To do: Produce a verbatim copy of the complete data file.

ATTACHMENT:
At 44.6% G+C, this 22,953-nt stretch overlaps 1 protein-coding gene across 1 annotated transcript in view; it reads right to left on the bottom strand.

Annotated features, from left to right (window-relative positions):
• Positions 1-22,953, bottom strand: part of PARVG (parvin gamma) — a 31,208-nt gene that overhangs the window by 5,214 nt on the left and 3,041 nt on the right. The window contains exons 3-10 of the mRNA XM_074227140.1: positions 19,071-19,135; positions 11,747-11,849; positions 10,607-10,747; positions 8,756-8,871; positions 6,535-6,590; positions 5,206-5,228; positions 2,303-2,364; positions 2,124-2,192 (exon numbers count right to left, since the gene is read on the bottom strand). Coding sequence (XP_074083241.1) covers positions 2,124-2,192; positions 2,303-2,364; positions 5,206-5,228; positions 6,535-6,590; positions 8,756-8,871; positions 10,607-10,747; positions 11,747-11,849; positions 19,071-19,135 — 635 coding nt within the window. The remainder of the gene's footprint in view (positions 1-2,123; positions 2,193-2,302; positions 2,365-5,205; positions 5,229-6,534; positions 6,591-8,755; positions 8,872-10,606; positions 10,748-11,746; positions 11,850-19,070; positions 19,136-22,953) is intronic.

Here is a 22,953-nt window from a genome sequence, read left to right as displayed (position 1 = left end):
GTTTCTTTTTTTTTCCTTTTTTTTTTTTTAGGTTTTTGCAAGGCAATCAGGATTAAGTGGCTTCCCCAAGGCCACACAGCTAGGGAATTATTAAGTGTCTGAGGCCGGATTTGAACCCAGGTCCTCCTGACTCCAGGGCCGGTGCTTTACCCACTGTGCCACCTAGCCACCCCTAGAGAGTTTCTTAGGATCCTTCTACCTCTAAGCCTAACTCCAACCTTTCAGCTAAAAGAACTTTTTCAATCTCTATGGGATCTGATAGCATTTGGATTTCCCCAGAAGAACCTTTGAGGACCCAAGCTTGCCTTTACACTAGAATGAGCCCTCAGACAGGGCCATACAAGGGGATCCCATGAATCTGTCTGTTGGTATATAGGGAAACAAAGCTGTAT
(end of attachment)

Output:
At 44.6% G+C, this 22,953-nt stretch overlaps 1 protein-coding gene across 1 annotated transcript in view; it reads right to left on the bottom strand.

Annotated features, from left to right (window-relative positions):
• Positions 1-22,953, bottom strand: part of PARVG (parvin gamma) — a 31,208-nt gene that overhangs the window by 5,214 nt on the left and 3,041 nt on the right. The window contains exons 3-10 of the mRNA XM_074227140.1: positions 19,071-19,135; positions 11,747-11,849; positions 10,607-10,747; positions 8,756-8,871; positions 6,535-6,590; positions 5,206-5,228; positions 2,303-2,364; positions 2,124-2,192 (exon numbers count right to left, since the gene is read on the bottom strand). Coding sequence (XP_074083241.1) covers positions 2,124-2,192; positions 2,303-2,364; positions 5,206-5,228; positions 6,535-6,590; positions 8,756-8,871; positions 10,607-10,747; positions 11,747-11,849; positions 19,071-19,135 — 635 coding nt within the window. The remainder of the gene's footprint in view (positions 1-2,123; positions 2,193-2,302; positions 2,365-5,205; positions 5,229-6,534; positions 6,591-8,755; positions 8,872-10,606; positions 10,748-11,746; positions 11,850-19,070; positions 19,136-22,953) is intronic.

Here is a 22,953-nt window from a genome sequence, read left to right as displayed (position 1 = left end):
GTTTCTTTTTTTTTCCTTTTTTTTTTTTTAGGTTTTTGCAAGGCAATCAGGATTAAGTGGCTTCCCCAAGGCCACACAGCTAGGGAATTATTAAGTGTCTGAGGCCGGATTTGAACCCAGGTCCTCCTGACTCCAGGGCCGGTGCTTTACCCACTGTGCCACCTAGCCACCCCTAGAGAGTTTCTTAGGATCCTTCTACCTCTAAGCCTAACTCCAACCTTTCAGCTAAAAGAACTTTTTCAATCTCTATGGGATCTGATAGCATTTGGATTTCCCCAGAAGAACCTTTGAGGACCCAAGCTTGCCTTTACACTAGAATGAGCCCTCAGACAGGGCCATACAAGGGGATCCCATGAATCTGTCTGTTGGTATATAGGGAAACAAAGCTGTAT